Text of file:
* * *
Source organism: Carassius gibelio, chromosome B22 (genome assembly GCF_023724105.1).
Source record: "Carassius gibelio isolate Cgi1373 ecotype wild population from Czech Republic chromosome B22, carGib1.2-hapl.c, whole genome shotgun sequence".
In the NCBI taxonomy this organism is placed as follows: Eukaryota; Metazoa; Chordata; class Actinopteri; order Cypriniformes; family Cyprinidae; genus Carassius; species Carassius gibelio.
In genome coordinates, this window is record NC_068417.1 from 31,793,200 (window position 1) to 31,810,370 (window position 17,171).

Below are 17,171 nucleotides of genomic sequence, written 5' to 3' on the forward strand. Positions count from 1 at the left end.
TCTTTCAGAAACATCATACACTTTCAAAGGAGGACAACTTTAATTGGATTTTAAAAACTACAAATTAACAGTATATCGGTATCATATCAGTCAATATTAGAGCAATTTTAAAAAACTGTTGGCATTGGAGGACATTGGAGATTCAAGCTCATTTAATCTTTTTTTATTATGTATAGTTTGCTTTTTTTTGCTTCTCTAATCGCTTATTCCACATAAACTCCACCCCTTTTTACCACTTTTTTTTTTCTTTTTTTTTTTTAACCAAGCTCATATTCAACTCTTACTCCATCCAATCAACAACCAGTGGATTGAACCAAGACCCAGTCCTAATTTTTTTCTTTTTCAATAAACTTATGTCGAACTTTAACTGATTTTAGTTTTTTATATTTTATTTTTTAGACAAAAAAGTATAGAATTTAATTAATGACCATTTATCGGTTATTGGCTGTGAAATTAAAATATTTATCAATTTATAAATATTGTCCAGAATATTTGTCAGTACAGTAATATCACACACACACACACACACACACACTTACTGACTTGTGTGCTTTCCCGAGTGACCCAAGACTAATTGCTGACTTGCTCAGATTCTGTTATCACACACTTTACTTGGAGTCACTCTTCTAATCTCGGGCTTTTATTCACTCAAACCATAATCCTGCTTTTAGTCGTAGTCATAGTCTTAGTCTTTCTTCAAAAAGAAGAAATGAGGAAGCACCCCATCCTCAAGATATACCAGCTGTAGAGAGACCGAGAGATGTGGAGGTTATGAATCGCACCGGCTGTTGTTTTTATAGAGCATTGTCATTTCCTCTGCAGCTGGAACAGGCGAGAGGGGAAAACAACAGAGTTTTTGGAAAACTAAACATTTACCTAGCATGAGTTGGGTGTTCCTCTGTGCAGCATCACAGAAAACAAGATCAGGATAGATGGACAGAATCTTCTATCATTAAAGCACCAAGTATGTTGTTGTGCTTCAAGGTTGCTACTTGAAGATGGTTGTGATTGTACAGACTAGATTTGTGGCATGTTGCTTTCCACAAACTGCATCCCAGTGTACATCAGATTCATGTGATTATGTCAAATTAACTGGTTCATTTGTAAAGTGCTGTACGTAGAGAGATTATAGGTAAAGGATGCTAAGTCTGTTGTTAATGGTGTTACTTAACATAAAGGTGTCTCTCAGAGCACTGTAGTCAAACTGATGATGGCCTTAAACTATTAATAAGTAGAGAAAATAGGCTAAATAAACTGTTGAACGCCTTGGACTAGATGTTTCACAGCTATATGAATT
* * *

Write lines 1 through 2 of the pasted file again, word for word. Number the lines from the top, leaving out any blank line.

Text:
Source organism: Carassius gibelio, chromosome B22 (genome assembly GCF_023724105.1).
Source record: "Carassius gibelio isolate Cgi1373 ecotype wild population from Czech Republic chromosome B22, carGib1.2-hapl.c, whole genome shotgun sequence".